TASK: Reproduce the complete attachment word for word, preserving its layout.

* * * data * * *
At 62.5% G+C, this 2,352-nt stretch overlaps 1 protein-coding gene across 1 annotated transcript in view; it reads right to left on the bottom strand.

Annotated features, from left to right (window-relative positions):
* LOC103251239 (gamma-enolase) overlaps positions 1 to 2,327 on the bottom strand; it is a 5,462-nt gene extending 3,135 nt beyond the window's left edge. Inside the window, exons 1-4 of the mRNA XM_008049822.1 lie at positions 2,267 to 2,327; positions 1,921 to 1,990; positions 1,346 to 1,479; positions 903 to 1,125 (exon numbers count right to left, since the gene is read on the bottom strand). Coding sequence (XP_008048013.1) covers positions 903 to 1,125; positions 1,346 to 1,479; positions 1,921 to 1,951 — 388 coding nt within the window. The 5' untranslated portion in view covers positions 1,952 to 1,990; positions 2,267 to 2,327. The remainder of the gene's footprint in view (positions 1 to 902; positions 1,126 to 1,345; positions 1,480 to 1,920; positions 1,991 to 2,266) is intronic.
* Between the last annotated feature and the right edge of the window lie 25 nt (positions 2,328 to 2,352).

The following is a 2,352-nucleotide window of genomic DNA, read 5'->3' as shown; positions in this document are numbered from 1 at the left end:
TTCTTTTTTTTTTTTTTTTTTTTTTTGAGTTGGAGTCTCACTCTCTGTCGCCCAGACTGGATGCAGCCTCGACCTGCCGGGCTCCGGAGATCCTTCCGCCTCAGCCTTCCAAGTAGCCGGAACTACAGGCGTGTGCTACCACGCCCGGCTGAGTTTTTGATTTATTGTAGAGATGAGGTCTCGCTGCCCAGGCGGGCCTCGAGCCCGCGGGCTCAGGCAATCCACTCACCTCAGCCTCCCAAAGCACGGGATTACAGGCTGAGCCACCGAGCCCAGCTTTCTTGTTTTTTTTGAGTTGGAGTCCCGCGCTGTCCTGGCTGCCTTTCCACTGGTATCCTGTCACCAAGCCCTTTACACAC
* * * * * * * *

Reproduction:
At 62.5% G+C, this 2,352-nt stretch overlaps 1 protein-coding gene across 1 annotated transcript in view; it reads right to left on the bottom strand.

Annotated features, from left to right (window-relative positions):
* LOC103251239 (gamma-enolase) overlaps positions 1 to 2,327 on the bottom strand; it is a 5,462-nt gene extending 3,135 nt beyond the window's left edge. Inside the window, exons 1-4 of the mRNA XM_008049822.1 lie at positions 2,267 to 2,327; positions 1,921 to 1,990; positions 1,346 to 1,479; positions 903 to 1,125 (exon numbers count right to left, since the gene is read on the bottom strand). Coding sequence (XP_008048013.1) covers positions 903 to 1,125; positions 1,346 to 1,479; positions 1,921 to 1,951 — 388 coding nt within the window. The 5' untranslated portion in view covers positions 1,952 to 1,990; positions 2,267 to 2,327. The remainder of the gene's footprint in view (positions 1 to 902; positions 1,126 to 1,345; positions 1,480 to 1,920; positions 1,991 to 2,266) is intronic.
* Between the last annotated feature and the right edge of the window lie 25 nt (positions 2,328 to 2,352).

The following is a 2,352-nucleotide window of genomic DNA, read 5'->3' as shown; positions in this document are numbered from 1 at the left end:
TTCTTTTTTTTTTTTTTTTTTTTTTTGAGTTGGAGTCTCACTCTCTGTCGCCCAGACTGGATGCAGCCTCGACCTGCCGGGCTCCGGAGATCCTTCCGCCTCAGCCTTCCAAGTAGCCGGAACTACAGGCGTGTGCTACCACGCCCGGCTGAGTTTTTGATTTATTGTAGAGATGAGGTCTCGCTGCCCAGGCGGGCCTCGAGCCCGCGGGCTCAGGCAATCCACTCACCTCAGCCTCCCAAAGCACGGGATTACAGGCTGAGCCACCGAGCCCAGCTTTCTTGTTTTTTTTGAGTTGGAGTCCCGCGCTGTCCTGGCTGCCTTTCCACTGGTATCCTGTCACCAAGCCCTTTACACAC